- Unlinkability of input and output addresses:
Nobody, in particular no server (there is none!), can link input and output 
addresses of a mixing transaction, as long as there are at least two honest 
participants in run of the protocol.
(This is not a weakness: If there is only one honest participant, meaningful 
mixing is just impossible, no matter how it is organized. If all the other 
participants collude, they know all their input and output addresses and can 
immediately determine the output address of the honest participant.)

 - Security against thefts:
As explained above, nobody can steal coins during the mixing because of the 
CoinJoin principle.  
Every participant can verify that his money will not be stolen. Otherwise, he 
refuses to sign the transaction and nothing will happen.

 - Robustness against denial-of-service:
In CoinJoin, a single malicious (or malfunctioning) client suffices to stop 
the whole protocol (e.g., by just refusing to sing the transaction without a 
proper reason.) This can easily lead to DoS attacks but these can be countered 
in CoinShuffle.
While in case of disruption, the current run of the protocol has to stop, 
CoinShuffle addresses this problem as follows:  In case of active disruption, 
i.e., some participant sends wrong messages, the protocol provides a proof of 
this misbehavior. Then the honest protocol parties can start a new run of the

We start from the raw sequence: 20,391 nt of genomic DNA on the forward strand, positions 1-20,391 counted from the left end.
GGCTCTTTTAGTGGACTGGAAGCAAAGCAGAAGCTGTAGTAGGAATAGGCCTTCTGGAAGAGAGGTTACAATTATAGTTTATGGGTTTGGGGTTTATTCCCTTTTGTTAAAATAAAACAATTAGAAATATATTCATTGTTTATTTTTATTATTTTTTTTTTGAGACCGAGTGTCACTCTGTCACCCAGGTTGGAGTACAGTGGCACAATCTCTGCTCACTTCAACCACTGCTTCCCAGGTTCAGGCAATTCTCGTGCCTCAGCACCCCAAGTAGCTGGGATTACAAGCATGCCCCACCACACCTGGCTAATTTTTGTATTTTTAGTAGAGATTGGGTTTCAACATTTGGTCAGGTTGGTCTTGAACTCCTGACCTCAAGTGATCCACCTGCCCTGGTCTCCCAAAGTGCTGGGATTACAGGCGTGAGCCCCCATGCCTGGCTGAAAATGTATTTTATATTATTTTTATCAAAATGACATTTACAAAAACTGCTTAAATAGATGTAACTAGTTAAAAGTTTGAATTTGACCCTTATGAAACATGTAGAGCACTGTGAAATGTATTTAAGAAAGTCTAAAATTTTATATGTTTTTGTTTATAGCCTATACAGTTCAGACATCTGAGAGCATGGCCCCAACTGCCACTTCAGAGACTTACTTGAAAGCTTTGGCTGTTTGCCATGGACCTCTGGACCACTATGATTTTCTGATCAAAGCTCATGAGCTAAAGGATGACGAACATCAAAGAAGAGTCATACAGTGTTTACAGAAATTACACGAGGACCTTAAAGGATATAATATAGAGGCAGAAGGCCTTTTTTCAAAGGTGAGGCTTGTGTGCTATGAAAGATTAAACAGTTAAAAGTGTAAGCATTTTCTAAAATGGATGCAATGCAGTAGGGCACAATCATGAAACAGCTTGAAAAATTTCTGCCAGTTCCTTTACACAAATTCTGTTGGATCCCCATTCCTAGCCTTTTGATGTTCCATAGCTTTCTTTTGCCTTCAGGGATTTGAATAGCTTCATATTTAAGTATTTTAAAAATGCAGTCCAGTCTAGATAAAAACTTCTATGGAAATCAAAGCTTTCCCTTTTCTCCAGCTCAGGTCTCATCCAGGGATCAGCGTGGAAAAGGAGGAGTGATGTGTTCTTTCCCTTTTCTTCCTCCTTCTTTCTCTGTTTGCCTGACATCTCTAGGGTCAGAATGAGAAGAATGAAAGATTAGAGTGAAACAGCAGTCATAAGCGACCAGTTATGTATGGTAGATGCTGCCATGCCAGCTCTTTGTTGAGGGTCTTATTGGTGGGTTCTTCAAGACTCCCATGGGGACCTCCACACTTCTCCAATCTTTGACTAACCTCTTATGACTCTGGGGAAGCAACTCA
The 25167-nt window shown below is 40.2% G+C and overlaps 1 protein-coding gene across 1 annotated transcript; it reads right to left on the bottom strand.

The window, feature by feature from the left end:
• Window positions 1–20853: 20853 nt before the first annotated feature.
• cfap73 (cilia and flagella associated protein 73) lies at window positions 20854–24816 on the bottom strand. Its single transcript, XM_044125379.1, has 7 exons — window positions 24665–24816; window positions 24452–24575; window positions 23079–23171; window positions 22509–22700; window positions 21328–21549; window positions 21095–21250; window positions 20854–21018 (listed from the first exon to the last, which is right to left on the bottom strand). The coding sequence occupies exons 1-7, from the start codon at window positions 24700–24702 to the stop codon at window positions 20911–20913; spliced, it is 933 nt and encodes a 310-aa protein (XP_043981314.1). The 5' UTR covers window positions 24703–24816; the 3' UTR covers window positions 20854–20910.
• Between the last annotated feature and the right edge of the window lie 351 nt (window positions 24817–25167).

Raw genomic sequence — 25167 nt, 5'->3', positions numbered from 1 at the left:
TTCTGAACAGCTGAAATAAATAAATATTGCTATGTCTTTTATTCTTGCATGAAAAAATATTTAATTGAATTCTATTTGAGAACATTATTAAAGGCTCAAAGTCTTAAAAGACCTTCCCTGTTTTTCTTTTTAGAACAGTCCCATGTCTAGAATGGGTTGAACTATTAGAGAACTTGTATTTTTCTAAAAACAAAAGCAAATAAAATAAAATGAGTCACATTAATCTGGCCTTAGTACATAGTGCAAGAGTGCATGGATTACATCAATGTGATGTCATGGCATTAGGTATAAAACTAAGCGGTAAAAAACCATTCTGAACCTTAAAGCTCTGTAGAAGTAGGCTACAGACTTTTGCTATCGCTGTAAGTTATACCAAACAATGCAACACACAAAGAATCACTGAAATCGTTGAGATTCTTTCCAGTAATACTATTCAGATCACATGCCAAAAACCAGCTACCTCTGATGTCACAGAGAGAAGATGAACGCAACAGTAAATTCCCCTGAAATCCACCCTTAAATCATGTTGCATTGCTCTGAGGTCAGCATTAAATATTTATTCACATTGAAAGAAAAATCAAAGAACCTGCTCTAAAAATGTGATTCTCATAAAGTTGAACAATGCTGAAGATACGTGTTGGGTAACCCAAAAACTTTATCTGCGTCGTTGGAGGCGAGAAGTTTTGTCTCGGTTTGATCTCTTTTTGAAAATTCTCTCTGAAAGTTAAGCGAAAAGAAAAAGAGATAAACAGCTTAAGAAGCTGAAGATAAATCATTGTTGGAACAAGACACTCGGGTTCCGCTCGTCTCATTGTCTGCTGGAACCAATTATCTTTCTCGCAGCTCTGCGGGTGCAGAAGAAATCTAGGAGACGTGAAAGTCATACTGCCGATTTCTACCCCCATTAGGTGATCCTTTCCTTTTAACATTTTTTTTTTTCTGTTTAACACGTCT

protocol without the misbehaving participant. Also in case of passive 
disruption, i.e., some participant does not respond (for whatever reason), the 
remaining participants can agree on starting a new run without this 
participant. This ensures that the protocol will finally succeed even in the 
presence of malicious participant (although this can take quite a while then).

 - Only public-key encryption and signatures:
The protocol requires only well-established cryptographic primitives. Besides 
signatures and hash functions (that are already used by Bitcoin), only 
standard public-key encryption is necessary.
 - Efficiency:
A run of the protocol with 30 participants takes less than 100 seconds (in a 
setting with reasonable bandwidth and delay). This is not much, given that 10 
min (on average) are required to confirm the mixing transaction anyway.
The costs are almost completely caused by communication. The computation 
overhead is minimal. (This is the main achievement actually. In theory, it is 
clear that a protocol with all the properties can be built. However, generic 
constructions cannot be used in practice yet, because the computation and 
communication costs are huge.)

- Compatibility:
As CoinShuffle works on top of Bitcoin, it is fully compatible with the 
current Bitcoin system. No changes to the Bitcoin protocol are required.

By the way: The NXT cryptocurrency picked up our idea and an implementation of 
CoinShuffle for a part of NXT is under way. ( 
https://twitter.com/comefrombeyond/status/485429369268350977 )

Mixing is the way to improve anonymity in Bitcoin now, as it does not require 
changes to the Bitcoin protocol. We propose CoinShuffle, a decentralized 
protocol to perform mixing in a secure way without trusted third parties, see 
http://crypsys.mmci.uni-saarland.de/projects/CoinShuffle/ for a technical 
overview. Our next step is to implement the protocol. Help in design and 
coding would be great but we also would like to hear your comments, criticism, 
and improvements for the protocol itself. 

Tim Ruffing, Pedro Moreno-Sanchez, Aniket Kate